Leisha and Alice grow up together with the worst parents in the world. Roger has no use for Alice, while dear Mom is disgusted by Leisha. As expected, nurture has as much affect as nature. Alice grows into an angry adult; Leisha an overachiever.

Leisha’s father drills it into her head that she is better than regular people. He has a system of beliefs called Yagaiism, which is like objectivism, where anyone who doesn’t have something to trade is useless. Leisha often questions this. Where does her sister fit in this system?

The world embraces these Sleepless humans the way it embraces anyone who is different: not at all. It becomes an increasingly hostile to these children as they grow into super-intelligent adults. People are afraid of them, and when people are afraid, they lash out. The Sleepless close ranks in fear for their lives, but a super race of humans creating their own community doesn’t sit will with anyone either.

Beggars in Spain is rather fascinating. First of all, sleepless children. Nap time is the best time. Why wouldn’t you want this? And as weird as sleep is, if you think about it being unconscious and vulnerable for hours is weird, sleep is wonderful! What about dreaming too? Think of all the art that would never happen. Then you have your kid wandering around watching everyone while they sleep. That’s creepy.

The novella was published in 1991. If you remember the 1990s, it was a time when some parents were obsessed with having ‘special’ children. There were baby classes to make them smarter. Parents tried to get them to potty train/walk/talk/read earlier than other people’s kids. There were the Baby Einstein videos too. This is just an example of that taken to the extreme- creating super intelligent children without thinking about the consequences. Unsurprisingly, even some of the parents of these kids turn on them. Not needing sleep is an odd thing.

Beggars in Spain is an interesting and thought provoking piece of speculative fiction. I’m not sure when this story takes place. It’s in some distant future time. There are hover cars and a safe renewable energy source. Some of the ideas seem quaint now. People actually print out newspapers from street corner computers. I guess Kress couldn’t imagine a device that could be carried in a pocket providing news from all over the world at the time.

April 1, 2014

The Book Report: The Martian

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The Martian Collage

A book has got smell. A new book smells great. An old book smells even better. –Ray Bradbury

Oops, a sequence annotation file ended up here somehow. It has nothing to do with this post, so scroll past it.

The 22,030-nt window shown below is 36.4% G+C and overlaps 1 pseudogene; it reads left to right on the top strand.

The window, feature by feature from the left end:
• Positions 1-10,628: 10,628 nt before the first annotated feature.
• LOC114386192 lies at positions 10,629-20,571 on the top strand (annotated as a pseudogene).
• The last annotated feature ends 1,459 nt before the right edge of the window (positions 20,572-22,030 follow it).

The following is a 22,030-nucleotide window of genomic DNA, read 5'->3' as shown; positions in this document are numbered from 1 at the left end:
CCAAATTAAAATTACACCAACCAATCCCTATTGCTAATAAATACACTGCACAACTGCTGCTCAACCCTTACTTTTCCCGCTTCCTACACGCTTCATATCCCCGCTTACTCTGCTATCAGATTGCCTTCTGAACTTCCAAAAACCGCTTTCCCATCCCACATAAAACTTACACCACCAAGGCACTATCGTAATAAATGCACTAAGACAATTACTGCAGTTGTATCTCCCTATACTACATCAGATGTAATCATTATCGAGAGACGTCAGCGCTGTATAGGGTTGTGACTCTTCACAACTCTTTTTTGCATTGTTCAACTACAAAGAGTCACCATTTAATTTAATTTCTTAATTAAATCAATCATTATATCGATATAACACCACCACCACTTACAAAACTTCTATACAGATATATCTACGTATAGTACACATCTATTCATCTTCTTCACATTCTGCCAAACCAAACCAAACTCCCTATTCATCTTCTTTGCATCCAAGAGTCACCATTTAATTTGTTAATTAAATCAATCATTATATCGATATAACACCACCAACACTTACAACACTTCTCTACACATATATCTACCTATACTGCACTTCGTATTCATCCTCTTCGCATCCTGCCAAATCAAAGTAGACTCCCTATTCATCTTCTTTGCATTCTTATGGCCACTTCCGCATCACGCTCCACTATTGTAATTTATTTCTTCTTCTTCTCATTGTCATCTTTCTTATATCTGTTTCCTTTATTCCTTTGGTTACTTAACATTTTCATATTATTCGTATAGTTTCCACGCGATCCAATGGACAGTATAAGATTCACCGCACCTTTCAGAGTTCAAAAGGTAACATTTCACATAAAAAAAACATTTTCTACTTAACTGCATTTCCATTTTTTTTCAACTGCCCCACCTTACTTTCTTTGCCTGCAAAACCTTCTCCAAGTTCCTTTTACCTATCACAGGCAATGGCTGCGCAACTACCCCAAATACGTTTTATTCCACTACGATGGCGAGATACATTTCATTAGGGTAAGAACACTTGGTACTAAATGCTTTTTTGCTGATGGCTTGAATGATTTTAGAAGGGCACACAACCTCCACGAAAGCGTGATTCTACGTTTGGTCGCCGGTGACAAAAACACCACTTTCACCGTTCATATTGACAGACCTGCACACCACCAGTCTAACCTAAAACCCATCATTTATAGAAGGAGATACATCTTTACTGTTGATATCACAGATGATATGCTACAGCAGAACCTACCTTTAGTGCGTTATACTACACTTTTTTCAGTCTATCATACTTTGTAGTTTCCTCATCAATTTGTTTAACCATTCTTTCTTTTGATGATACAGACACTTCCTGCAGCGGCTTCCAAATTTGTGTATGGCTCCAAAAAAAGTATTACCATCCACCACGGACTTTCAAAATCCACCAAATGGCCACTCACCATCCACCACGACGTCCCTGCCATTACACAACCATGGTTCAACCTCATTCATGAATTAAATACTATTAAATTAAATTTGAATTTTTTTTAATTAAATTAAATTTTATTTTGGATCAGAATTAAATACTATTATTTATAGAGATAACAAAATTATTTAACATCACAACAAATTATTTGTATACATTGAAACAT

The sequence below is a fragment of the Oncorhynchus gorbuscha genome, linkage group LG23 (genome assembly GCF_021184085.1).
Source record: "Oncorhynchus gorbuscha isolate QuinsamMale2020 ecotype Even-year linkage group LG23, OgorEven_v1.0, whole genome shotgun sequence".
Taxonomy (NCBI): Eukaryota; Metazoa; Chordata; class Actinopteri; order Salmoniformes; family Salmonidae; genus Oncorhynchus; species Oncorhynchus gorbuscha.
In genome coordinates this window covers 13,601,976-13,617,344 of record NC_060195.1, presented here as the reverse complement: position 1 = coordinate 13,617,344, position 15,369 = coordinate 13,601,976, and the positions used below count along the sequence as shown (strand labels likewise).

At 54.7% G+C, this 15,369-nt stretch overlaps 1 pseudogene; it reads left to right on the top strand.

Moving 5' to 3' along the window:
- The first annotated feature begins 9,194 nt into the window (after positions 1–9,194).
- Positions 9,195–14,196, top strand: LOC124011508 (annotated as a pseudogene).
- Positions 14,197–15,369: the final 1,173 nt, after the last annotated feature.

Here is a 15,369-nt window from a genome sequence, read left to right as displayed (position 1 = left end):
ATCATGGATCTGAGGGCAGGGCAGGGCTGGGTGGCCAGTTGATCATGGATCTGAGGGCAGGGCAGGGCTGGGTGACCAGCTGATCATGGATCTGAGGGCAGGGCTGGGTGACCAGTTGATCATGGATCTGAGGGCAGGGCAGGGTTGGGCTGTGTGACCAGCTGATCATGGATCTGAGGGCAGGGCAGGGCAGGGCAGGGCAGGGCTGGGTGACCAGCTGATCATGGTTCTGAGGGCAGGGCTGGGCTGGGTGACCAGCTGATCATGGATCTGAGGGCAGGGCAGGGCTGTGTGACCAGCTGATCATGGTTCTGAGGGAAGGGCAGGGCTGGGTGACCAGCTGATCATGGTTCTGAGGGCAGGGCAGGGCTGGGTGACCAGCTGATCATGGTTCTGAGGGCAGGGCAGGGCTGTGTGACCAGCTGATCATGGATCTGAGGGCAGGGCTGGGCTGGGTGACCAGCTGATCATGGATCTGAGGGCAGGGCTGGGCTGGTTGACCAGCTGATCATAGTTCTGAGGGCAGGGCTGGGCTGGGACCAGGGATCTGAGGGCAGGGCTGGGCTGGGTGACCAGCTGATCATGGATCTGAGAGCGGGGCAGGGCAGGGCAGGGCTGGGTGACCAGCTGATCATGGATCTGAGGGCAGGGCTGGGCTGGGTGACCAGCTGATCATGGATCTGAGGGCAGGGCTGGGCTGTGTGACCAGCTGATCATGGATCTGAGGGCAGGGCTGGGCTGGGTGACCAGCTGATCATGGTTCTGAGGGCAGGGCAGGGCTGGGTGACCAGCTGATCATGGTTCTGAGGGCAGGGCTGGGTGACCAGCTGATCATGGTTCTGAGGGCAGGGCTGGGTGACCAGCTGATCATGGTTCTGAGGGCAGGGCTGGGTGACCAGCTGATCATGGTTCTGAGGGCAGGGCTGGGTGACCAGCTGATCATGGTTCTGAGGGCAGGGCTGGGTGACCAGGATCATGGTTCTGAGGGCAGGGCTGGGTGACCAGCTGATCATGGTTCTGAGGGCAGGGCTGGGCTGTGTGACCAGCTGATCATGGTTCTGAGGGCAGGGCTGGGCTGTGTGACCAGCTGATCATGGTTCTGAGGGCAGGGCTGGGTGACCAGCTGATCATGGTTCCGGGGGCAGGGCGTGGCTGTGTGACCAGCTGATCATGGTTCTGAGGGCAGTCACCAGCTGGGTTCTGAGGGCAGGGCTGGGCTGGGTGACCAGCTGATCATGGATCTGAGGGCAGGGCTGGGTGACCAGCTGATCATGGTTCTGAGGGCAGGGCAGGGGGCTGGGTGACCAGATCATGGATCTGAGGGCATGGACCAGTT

New books, old books. Books never stop coming. What’s new to your house this week?

The Book Report discusses a book I received, whether they were bought, borrowed, or given, why I got them, and why I’m excited about reading them.

The Martian by Andy Weir

Where Did It Come From?

Borrowed from the library 

Why did I want it?

Twitter buzz, featured on Books on the Nightstand podcast episode 

Describe the book in 140 characters.

An astronaut is accidentally left alone on Mars.

Pre-reading thoughts

Lots of buzz about The Martian. It has a memorable opening line and is described as Robinson Crusoe in space. With the television series Cosmos on Fox now, it’s a timely book to read. How will humans survive on planets other than Earth?

March 31, 2014

The Ocean at the End of the Lane by Neil Gaiman (audiobook): Review

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ocean at the end of the laneI’m not a rabid Gaiman fan. I’ve enjoyed the books I’ve read by him, and follow him on Twitter, but that’s it. When The Ocean at the End of the Lane turned up in the library, I thought sure, why not? And I feel about it almost the way I did about his other books. They were entertaining books with just the right amount of weirdness.

In The Ocean at the End of the Lane, the narrator returns to his childhood home, but finds himself drawn to his old neighbours’ house. Memories come flooding back to him. The women who lived there were special. They could hear things others could not, they knew of things no one else did. When he was a kid, the Opal Miner, a man renting a room in his parents’ house, committed suicide setting off a strange chain of events. Something started trying to give people money, but in dangerous ways. Lettie Hempstock, the neighbour girl, took the narrator on a journey to a magical place to set things right, but something went wrong and put his life in danger.